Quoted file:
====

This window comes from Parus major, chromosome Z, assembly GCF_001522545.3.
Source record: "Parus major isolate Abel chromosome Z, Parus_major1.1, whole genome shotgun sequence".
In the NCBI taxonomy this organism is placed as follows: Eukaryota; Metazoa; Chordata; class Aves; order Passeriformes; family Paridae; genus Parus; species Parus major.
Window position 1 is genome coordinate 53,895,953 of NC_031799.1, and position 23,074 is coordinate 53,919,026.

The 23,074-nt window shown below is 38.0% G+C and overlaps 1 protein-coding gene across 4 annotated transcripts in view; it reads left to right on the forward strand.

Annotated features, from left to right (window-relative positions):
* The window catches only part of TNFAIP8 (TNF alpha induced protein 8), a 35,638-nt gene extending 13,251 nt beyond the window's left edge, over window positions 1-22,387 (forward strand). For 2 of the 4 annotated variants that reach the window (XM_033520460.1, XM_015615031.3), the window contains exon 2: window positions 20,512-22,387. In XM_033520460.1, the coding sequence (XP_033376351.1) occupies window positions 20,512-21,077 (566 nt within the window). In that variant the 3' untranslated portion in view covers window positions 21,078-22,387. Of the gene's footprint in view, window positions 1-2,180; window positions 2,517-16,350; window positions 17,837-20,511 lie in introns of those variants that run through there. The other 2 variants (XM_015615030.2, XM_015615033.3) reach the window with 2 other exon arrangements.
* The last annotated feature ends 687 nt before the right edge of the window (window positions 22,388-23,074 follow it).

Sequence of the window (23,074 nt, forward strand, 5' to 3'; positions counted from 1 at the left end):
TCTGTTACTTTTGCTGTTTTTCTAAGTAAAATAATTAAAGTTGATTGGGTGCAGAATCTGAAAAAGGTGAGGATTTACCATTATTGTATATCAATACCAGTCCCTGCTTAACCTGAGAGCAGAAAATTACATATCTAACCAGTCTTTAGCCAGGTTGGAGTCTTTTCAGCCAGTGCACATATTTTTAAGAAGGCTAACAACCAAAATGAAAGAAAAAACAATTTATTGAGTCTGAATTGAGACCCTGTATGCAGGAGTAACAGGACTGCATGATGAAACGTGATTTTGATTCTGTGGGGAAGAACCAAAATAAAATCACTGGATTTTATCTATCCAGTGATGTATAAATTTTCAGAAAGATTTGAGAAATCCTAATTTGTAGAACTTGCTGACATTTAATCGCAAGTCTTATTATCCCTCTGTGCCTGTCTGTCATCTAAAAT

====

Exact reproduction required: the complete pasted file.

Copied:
This window comes from Parus major, chromosome Z, assembly GCF_001522545.3.
Source record: "Parus major isolate Abel chromosome Z, Parus_major1.1, whole genome shotgun sequence".
In the NCBI taxonomy this organism is placed as follows: Eukaryota; Metazoa; Chordata; class Aves; order Passeriformes; family Paridae; genus Parus; species Parus major.
Window position 1 is genome coordinate 53,895,953 of NC_031799.1, and position 23,074 is coordinate 53,919,026.

The 23,074-nt window shown below is 38.0% G+C and overlaps 1 protein-coding gene across 4 annotated transcripts in view; it reads left to right on the forward strand.

Annotated features, from left to right (window-relative positions):
* The window catches only part of TNFAIP8 (TNF alpha induced protein 8), a 35,638-nt gene extending 13,251 nt beyond the window's left edge, over window positions 1-22,387 (forward strand). For 2 of the 4 annotated variants that reach the window (XM_033520460.1, XM_015615031.3), the window contains exon 2: window positions 20,512-22,387. In XM_033520460.1, the coding sequence (XP_033376351.1) occupies window positions 20,512-21,077 (566 nt within the window). In that variant the 3' untranslated portion in view covers window positions 21,078-22,387. Of the gene's footprint in view, window positions 1-2,180; window positions 2,517-16,350; window positions 17,837-20,511 lie in introns of those variants that run through there. The other 2 variants (XM_015615030.2, XM_015615033.3) reach the window with 2 other exon arrangements.
* The last annotated feature ends 687 nt before the right edge of the window (window positions 22,388-23,074 follow it).

Sequence of the window (23,074 nt, forward strand, 5' to 3'; positions counted from 1 at the left end):
TCTGTTACTTTTGCTGTTTTTCTAAGTAAAATAATTAAAGTTGATTGGGTGCAGAATCTGAAAAAGGTGAGGATTTACCATTATTGTATATCAATACCAGTCCCTGCTTAACCTGAGAGCAGAAAATTACATATCTAACCAGTCTTTAGCCAGGTTGGAGTCTTTTCAGCCAGTGCACATATTTTTAAGAAGGCTAACAACCAAAATGAAAGAAAAAACAATTTATTGAGTCTGAATTGAGACCCTGTATGCAGGAGTAACAGGACTGCATGATGAAACGTGATTTTGATTCTGTGGGGAAGAACCAAAATAAAATCACTGGATTTTATCTATCCAGTGATGTATAAATTTTCAGAAAGATTTGAGAAATCCTAATTTGTAGAACTTGCTGACATTTAATCGCAAGTCTTATTATCCCTCTGTGCCTGTCTGTCATCTAAAAT